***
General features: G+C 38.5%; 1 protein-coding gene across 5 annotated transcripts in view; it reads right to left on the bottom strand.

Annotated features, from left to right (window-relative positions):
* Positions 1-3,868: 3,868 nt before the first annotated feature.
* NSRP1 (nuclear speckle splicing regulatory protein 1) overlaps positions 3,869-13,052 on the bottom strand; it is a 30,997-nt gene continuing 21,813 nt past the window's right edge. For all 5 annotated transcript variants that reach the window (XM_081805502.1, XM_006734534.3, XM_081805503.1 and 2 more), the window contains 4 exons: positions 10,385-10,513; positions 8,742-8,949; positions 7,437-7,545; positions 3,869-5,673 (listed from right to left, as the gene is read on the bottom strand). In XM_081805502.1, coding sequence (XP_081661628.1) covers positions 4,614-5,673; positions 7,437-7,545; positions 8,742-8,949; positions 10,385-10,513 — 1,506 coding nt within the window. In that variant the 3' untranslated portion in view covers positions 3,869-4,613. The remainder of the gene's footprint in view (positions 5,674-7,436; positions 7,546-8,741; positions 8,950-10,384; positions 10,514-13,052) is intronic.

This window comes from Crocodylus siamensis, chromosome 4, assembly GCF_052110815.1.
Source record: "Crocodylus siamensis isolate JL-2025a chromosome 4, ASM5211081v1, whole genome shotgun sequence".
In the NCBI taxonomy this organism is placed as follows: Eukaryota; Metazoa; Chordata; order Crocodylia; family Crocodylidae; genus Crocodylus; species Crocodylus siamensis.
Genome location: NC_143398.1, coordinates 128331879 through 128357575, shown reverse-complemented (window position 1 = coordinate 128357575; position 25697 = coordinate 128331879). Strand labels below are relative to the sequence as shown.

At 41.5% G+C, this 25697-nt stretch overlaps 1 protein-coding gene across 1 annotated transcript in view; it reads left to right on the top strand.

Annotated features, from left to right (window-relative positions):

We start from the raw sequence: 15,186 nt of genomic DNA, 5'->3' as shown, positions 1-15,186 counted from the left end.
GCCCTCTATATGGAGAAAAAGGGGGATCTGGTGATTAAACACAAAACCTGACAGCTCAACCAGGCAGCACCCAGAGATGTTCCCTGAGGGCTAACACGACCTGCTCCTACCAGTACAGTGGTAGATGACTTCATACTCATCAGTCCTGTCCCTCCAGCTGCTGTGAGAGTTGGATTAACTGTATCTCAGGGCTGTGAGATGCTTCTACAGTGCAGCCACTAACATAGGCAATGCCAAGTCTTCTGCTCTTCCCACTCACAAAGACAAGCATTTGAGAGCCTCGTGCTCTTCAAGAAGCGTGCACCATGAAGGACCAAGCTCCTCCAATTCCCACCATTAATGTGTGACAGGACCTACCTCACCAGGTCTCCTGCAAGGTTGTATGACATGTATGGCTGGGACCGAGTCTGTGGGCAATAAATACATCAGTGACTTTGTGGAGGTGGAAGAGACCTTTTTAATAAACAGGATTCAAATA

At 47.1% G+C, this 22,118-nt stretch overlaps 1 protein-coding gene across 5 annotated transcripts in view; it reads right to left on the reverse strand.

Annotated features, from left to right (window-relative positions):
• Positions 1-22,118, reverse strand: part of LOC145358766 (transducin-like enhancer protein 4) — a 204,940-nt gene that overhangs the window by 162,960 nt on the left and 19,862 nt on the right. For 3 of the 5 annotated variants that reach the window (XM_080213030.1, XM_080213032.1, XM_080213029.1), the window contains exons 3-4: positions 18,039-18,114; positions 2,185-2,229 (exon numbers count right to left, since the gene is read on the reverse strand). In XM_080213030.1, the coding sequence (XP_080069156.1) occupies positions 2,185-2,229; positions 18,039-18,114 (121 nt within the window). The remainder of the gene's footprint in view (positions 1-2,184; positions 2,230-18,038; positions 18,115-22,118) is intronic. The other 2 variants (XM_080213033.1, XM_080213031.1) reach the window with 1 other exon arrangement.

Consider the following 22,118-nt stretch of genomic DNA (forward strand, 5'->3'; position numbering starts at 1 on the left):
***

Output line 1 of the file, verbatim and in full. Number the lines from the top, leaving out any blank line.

General features: G+C 38.5%; 1 protein-coding gene across 5 annotated transcripts in view; it reads right to left on the bottom strand.